Comedy All-Stars Honor Del Close

Amy Poehler, Louis C.K. and others pay tribute to an icon

Amy Poehler attends The Upright Citizens Brigade Theatre Presents: The 15th Anniversary Del Close Improv at Upright Citizens Brigade Theatre in New York City.
Daniel Zuchnik/FilmMagic
July 2, 2013 2:40 PM ET

Comedians from around the world gathered at the Upright Citizens Brigade (UCB) Theatre last weekend to participate in the Del Close Marathon, a series of 420 shows presented over 56 hours on seven stages around New York City.

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UCB founders and Close disciples Amy Poehler (Parks and Recreation), Ian Roberts (Arrested Development), Matt Walsh (Veep) and Matt Besser launched the Marathon 15 years ago to honor the memory of Close, a comic and teacher widely regarded as the father of long-form improvisational theater.

Among the highlights was Friday night's Stepfathers reunion, which featured 13 of the troupe's past and present players, from Bobby Moynihan (SNL) to Zach Woods (The Office) and Brian Huskey (Superbad). The fast-paced program saw players imitating flaming horses and featured a documentary-style narration of each member's future.

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Springsteenprov, the 5:00 a.m. Saturday show, featured roughly 30 comics, dressed as Born in the U.S.A.-era Bruce, performing as The Boss. The swarm of mostly drunken, bandanna-wearing performers energized the audience with scenes about "Backstreets" and love on the boardwalk.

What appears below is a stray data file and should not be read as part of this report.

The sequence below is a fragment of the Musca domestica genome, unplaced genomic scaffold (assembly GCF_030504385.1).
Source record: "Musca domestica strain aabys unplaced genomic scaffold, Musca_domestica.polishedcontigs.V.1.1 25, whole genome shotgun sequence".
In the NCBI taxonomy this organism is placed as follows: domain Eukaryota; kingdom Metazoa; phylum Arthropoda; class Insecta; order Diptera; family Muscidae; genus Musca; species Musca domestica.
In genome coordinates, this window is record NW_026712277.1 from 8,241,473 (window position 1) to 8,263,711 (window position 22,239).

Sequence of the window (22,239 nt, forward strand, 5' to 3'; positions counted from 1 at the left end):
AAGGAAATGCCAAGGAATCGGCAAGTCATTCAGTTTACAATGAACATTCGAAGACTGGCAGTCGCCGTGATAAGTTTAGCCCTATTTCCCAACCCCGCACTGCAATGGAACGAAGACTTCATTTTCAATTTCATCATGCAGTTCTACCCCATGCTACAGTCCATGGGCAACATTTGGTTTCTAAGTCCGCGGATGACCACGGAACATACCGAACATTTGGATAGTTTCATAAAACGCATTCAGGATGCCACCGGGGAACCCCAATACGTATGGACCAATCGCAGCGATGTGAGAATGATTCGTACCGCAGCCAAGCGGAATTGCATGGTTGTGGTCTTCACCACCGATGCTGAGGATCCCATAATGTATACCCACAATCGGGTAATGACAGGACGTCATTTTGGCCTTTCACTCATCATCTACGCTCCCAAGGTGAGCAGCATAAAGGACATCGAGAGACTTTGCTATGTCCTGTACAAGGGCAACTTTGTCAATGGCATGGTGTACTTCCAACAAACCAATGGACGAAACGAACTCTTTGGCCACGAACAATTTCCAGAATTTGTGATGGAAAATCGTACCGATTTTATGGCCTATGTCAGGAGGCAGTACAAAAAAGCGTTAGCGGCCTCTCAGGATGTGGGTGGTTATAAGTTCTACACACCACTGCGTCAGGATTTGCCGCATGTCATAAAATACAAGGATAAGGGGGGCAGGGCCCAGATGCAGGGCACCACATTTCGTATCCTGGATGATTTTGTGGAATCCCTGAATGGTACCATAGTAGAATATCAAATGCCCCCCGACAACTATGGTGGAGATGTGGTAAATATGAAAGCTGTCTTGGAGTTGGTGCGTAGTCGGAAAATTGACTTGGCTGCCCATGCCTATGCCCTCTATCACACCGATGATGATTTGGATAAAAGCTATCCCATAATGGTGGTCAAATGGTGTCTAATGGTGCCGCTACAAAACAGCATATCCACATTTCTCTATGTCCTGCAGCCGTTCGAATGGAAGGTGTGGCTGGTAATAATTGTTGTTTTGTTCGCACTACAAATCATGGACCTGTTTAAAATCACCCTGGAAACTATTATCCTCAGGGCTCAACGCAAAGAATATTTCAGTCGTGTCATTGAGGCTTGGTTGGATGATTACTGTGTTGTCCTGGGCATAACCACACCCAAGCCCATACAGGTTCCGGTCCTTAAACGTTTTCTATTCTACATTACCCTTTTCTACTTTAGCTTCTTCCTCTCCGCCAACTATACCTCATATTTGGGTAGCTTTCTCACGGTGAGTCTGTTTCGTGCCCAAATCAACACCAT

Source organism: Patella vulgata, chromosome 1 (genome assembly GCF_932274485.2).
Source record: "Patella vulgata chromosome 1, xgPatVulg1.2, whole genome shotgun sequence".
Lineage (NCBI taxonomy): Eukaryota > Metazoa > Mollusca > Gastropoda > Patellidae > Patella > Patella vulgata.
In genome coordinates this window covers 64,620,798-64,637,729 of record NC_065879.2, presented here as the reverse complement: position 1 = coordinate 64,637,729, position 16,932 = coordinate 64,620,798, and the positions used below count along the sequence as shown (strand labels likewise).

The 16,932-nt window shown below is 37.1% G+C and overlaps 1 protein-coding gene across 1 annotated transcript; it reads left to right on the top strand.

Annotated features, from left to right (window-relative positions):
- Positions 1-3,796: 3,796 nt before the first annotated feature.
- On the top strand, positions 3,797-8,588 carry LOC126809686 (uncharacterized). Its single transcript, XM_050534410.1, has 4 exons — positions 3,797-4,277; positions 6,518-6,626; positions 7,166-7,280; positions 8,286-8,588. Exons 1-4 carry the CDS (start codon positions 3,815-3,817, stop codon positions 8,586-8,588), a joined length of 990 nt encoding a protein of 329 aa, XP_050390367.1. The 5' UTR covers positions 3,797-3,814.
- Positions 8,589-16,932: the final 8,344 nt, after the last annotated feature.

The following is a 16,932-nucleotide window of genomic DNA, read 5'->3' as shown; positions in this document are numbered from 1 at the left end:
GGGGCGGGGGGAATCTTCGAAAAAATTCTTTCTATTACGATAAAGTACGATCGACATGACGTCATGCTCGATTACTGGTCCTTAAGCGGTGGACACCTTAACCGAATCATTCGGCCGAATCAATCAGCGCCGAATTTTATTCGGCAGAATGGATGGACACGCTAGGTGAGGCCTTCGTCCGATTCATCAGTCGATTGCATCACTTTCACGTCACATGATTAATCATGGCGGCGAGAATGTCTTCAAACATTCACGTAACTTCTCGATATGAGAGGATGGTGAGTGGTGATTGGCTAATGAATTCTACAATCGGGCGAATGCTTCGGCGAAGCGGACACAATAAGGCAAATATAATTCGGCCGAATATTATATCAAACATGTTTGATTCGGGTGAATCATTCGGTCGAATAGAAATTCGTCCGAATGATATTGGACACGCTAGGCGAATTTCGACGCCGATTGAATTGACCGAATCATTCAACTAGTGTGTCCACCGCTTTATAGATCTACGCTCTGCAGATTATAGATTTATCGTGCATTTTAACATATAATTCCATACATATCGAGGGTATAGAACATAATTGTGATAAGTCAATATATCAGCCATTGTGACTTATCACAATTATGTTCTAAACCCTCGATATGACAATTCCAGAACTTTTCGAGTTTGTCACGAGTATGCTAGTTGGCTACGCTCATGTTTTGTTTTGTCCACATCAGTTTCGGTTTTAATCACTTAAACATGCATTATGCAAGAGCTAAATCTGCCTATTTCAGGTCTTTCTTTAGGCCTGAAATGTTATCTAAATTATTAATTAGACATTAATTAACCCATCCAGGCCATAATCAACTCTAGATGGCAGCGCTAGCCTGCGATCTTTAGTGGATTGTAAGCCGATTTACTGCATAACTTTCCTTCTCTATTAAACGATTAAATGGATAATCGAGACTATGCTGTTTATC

Later that morning, the Chicago-based Baby Want's Candy performed a wholly original musical entitled "The Library of Time." Accompanied by a four-piece band, the crew sang off-the-cuff tunes about life inside the stacks, with songs dedicated to a homeless couple, a grifter and a couple of leprechauns.

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Closing out the weekend were back-to-back-to-back performances of ASSSSCAT 3000, a 17-year UCB mainstay featuring Horatio Sanz (SNL), Katie Dippold (The Heat) and Kroll Show's Jon Daly, who improvised scenes based on monologist Louis C.K.'s stories about dying ballerinas and his preference for women's swimsuits.

The Marathon concluded with C.K., Poehler and the ASSSSCAT cast sitting cross-legged, watching never-aired broadcast monologues from the festival's namesake, the man we have to thank for much of the landscape of modern entertainment.

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